Wednesday, April 20, 2011

French Literature...

I was in a classroom from the age of 5 to 22. I read all kinds of books for all kinds of courses. Back in my day, prehistoric times according to my daughters, colleges offered a variety of classes in American and English literature. They still do. But today, they require that you take a “cross cultural” class. That class can be in literature from African, the Middle East, Latin America, Caribbean or American Indian categories. Literature from European authors not included. Why this is I do not know. If you major in a foreign language of Europe, such as French, Italian or Spanish, you are required to take many classes in literature. Of course you will read them in the foreign language. But, many of these important and classic works have been translated, and are available for all to read. I discovered some great French authors in my studies and have read both the original and translated versions of many books. Books do lose a little in translation, but good translations are out there.

What are we missing in our education by not requiring European literature, or at least adding it as a viable choice to all the others? We are not offering Dante’s “Inferno,” Cervantes’ “Don Quixote,” Hugo’s “The Hunchback of Notre Dame.” The list of brilliant and classical works of European literature is almost endless. You shouldn’t have to major in a foreign language to be able to enrich your education with courses in these masterpieces.

I have read quite a few French books by a variety of authors and I thought I would mention a few in case anyone is interested in trying something new.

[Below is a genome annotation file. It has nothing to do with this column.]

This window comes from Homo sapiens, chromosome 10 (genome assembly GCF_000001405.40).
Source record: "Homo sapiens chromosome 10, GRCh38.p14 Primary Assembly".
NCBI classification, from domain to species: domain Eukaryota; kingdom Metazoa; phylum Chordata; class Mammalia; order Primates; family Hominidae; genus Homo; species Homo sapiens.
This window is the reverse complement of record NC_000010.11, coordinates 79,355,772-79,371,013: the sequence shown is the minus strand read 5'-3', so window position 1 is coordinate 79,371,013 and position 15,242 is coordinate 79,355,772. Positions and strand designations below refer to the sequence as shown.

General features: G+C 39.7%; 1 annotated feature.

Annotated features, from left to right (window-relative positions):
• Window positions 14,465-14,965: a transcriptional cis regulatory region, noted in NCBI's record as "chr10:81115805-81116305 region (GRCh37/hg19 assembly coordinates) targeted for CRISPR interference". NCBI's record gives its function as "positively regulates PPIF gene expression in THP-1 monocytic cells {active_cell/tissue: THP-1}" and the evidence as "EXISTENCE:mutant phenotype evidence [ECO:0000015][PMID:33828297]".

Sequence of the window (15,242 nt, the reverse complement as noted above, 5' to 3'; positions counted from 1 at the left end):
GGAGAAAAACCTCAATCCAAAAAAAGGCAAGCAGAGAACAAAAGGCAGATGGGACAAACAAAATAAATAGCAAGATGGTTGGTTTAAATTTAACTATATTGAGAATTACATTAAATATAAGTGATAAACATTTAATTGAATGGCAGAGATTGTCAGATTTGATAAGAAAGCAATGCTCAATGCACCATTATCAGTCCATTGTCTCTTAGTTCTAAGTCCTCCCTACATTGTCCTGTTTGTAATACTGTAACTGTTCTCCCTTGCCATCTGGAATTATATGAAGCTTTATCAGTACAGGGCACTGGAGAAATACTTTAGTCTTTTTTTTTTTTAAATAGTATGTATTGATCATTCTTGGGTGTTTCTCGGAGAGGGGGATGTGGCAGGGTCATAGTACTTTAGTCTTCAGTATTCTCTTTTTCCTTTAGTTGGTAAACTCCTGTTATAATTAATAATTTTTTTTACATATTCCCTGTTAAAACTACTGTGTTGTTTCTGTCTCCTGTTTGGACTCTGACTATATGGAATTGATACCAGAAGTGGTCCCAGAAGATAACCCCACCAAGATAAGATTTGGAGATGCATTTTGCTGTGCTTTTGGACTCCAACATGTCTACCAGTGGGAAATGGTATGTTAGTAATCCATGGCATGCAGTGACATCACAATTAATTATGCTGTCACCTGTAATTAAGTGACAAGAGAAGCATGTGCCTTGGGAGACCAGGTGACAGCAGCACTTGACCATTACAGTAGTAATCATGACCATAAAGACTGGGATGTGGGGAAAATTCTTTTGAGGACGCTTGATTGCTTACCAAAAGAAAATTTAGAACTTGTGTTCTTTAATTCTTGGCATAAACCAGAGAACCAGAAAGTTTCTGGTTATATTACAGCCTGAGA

Emile Zola’s first novel, Theresa Raquin, is a psychological work. Theresa is raised by her aunt and talks her into marrying her sickly cousin Camille, when she is 21. Theresa meets a childhood friend and they become reacquainted and fall in love. They conspire to get rid of Camille so they can be together. However, the guilt from their actions soon starts to prey on their minds.

Gustave Flaubert’s Madame Bovary is another excellent work and Flaubert’s first novel. Emma Rouault is a farm girl who constantly reads books and fantasizes about romance and luxuries. When Charles Bovary, a country doctor, meets her and eventually asks for her hand in marriage, she is thrilled at the idea of being a doctor’s wife. However, the reality of married life is not at all what she envisions it to be. She needs an escape and instead of turning to books, she turns to other men.

Choderlos de Laclos’ Les Liaisons Dangereuses is a epistolary novel (written in letters from one character to another). I consider it a work of genius. The way he was able to write such an intricate plot of deceit, manipulation and revenge, is like nothing I have ever read before. The two main characters, Valmont and Meurteuil, use sex to ruin other people’s lives, in order to win a bet amongst themselves. It’s riveting.

Alexander Dumas’ The Count of Monte Cristo, is another excellent book of revenge. Pichaud is the main character and is falsely accused of a crime and sent to jail for seven years. A dying fellow inmate leaves him a treasure, which Pichaud finds on his release. Pichard spends ten years planning the perfect revenge, down to minor details, on those who had him imprisoned and then executes it.

These are just a few of the books that I have been introduced to in my studies, and there are countless more. I think that somewhere along the way, on the road of education, there should be a place for novels like these. Courses offered to all, not just language majors.

Why not try one and let me know what you think?

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